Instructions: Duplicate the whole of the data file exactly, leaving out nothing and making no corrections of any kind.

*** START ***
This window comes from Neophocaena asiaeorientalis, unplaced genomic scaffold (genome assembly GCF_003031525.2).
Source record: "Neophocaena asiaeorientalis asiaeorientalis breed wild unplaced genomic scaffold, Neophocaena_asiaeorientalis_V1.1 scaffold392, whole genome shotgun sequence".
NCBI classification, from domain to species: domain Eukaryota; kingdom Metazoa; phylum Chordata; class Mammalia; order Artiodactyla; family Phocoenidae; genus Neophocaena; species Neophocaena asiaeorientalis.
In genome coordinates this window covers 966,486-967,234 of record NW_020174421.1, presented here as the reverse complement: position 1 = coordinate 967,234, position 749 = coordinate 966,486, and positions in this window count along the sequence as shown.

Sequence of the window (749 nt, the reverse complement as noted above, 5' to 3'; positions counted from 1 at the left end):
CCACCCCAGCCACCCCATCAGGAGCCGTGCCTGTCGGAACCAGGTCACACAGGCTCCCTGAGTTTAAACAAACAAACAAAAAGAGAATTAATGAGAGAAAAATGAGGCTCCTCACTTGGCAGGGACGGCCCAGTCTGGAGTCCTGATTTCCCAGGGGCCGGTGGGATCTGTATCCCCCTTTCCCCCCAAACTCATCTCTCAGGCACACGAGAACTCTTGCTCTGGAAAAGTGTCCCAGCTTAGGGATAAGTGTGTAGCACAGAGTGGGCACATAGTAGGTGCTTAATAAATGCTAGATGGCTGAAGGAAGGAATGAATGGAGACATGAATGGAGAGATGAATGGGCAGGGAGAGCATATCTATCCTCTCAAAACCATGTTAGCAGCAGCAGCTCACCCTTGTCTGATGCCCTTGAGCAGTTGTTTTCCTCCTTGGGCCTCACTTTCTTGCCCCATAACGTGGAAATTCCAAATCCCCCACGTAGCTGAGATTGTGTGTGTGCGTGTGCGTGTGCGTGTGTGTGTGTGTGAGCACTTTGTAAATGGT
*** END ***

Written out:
This window comes from Neophocaena asiaeorientalis, unplaced genomic scaffold (genome assembly GCF_003031525.2).
Source record: "Neophocaena asiaeorientalis asiaeorientalis breed wild unplaced genomic scaffold, Neophocaena_asiaeorientalis_V1.1 scaffold392, whole genome shotgun sequence".
NCBI classification, from domain to species: domain Eukaryota; kingdom Metazoa; phylum Chordata; class Mammalia; order Artiodactyla; family Phocoenidae; genus Neophocaena; species Neophocaena asiaeorientalis.
In genome coordinates this window covers 966,486-967,234 of record NW_020174421.1, presented here as the reverse complement: position 1 = coordinate 967,234, position 749 = coordinate 966,486, and positions in this window count along the sequence as shown.

Sequence of the window (749 nt, the reverse complement as noted above, 5' to 3'; positions counted from 1 at the left end):
CCACCCCAGCCACCCCATCAGGAGCCGTGCCTGTCGGAACCAGGTCACACAGGCTCCCTGAGTTTAAACAAACAAACAAAAAGAGAATTAATGAGAGAAAAATGAGGCTCCTCACTTGGCAGGGACGGCCCAGTCTGGAGTCCTGATTTCCCAGGGGCCGGTGGGATCTGTATCCCCCTTTCCCCCCAAACTCATCTCTCAGGCACACGAGAACTCTTGCTCTGGAAAAGTGTCCCAGCTTAGGGATAAGTGTGTAGCACAGAGTGGGCACATAGTAGGTGCTTAATAAATGCTAGATGGCTGAAGGAAGGAATGAATGGAGACATGAATGGAGAGATGAATGGGCAGGGAGAGCATATCTATCCTCTCAAAACCATGTTAGCAGCAGCAGCTCACCCTTGTCTGATGCCCTTGAGCAGTTGTTTTCCTCCTTGGGCCTCACTTTCTTGCCCCATAACGTGGAAATTCCAAATCCCCCACGTAGCTGAGATTGTGTGTGTGCGTGTGCGTGTGCGTGTGTGTGTGTGTGAGCACTTTGTAAATGGT